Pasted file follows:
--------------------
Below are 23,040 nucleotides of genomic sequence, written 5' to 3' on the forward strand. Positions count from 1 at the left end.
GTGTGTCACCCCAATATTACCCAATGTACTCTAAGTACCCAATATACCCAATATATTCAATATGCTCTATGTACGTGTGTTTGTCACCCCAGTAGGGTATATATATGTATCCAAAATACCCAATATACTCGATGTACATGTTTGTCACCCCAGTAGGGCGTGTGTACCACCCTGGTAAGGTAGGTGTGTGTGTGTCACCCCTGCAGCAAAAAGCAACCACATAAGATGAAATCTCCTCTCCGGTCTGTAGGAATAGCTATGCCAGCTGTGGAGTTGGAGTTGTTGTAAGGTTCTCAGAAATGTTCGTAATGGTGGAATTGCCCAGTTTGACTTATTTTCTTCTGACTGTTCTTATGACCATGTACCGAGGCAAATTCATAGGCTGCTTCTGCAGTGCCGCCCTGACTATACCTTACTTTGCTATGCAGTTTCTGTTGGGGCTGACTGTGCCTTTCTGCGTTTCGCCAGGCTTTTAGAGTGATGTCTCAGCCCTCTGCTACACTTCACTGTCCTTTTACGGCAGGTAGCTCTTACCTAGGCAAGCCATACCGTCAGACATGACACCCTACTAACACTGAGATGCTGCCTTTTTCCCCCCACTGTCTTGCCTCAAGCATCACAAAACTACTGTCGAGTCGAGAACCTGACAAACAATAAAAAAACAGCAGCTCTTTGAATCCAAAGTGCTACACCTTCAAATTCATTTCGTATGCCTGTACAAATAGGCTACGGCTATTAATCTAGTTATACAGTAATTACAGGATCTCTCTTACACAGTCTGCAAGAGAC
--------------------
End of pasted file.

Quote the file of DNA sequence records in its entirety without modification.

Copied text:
Below are 23,040 nucleotides of genomic sequence, written 5' to 3' on the forward strand. Positions count from 1 at the left end.
GTGTGTCACCCCAATATTACCCAATGTACTCTAAGTACCCAATATACCCAATATATTCAATATGCTCTATGTACGTGTGTTTGTCACCCCAGTAGGGTATATATATGTATCCAAAATACCCAATATACTCGATGTACATGTTTGTCACCCCAGTAGGGCGTGTGTACCACCCTGGTAAGGTAGGTGTGTGTGTGTCACCCCTGCAGCAAAAAGCAACCACATAAGATGAAATCTCCTCTCCGGTCTGTAGGAATAGCTATGCCAGCTGTGGAGTTGGAGTTGTTGTAAGGTTCTCAGAAATGTTCGTAATGGTGGAATTGCCCAGTTTGACTTATTTTCTTCTGACTGTTCTTATGACCATGTACCGAGGCAAATTCATAGGCTGCTTCTGCAGTGCCGCCCTGACTATACCTTACTTTGCTATGCAGTTTCTGTTGGGGCTGACTGTGCCTTTCTGCGTTTCGCCAGGCTTTTAGAGTGATGTCTCAGCCCTCTGCTACACTTCACTGTCCTTTTACGGCAGGTAGCTCTTACCTAGGCAAGCCATACCGTCAGACATGACACCCTACTAACACTGAGATGCTGCCTTTTTCCCCCCACTGTCTTGCCTCAAGCATCACAAAACTACTGTCGAGTCGAGAACCTGACAAACAATAAAAAAACAGCAGCTCTTTGAATCCAAAGTGCTACACCTTCAAATTCATTTCGTATGCCTGTACAAATAGGCTACGGCTATTAATCTAGTTATACAGTAATTACAGGATCTCTCTTACACAGTCTGCAAGAGAC